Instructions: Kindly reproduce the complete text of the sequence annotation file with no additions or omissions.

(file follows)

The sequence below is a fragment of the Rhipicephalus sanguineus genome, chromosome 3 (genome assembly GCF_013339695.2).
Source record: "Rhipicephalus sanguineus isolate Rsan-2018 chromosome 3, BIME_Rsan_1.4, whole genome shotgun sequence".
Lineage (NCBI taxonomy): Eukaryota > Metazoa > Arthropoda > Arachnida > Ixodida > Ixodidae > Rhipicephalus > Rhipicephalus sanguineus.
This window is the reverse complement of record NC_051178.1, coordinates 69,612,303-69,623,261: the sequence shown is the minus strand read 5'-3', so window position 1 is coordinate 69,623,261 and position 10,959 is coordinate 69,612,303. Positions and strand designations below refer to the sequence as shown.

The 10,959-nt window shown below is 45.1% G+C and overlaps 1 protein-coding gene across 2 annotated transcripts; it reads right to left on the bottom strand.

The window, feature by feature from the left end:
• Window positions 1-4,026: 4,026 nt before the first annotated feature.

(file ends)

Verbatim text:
The sequence below is a fragment of the Rhipicephalus sanguineus genome, chromosome 3 (genome assembly GCF_013339695.2).
Source record: "Rhipicephalus sanguineus isolate Rsan-2018 chromosome 3, BIME_Rsan_1.4, whole genome shotgun sequence".
Lineage (NCBI taxonomy): Eukaryota > Metazoa > Arthropoda > Arachnida > Ixodida > Ixodidae > Rhipicephalus > Rhipicephalus sanguineus.
This window is the reverse complement of record NC_051178.1, coordinates 69,612,303-69,623,261: the sequence shown is the minus strand read 5'-3', so window position 1 is coordinate 69,623,261 and position 10,959 is coordinate 69,612,303. Positions and strand designations below refer to the sequence as shown.

The 10,959-nt window shown below is 45.1% G+C and overlaps 1 protein-coding gene across 2 annotated transcripts; it reads right to left on the bottom strand.

The window, feature by feature from the left end:
• Window positions 1-4,026: 4,026 nt before the first annotated feature.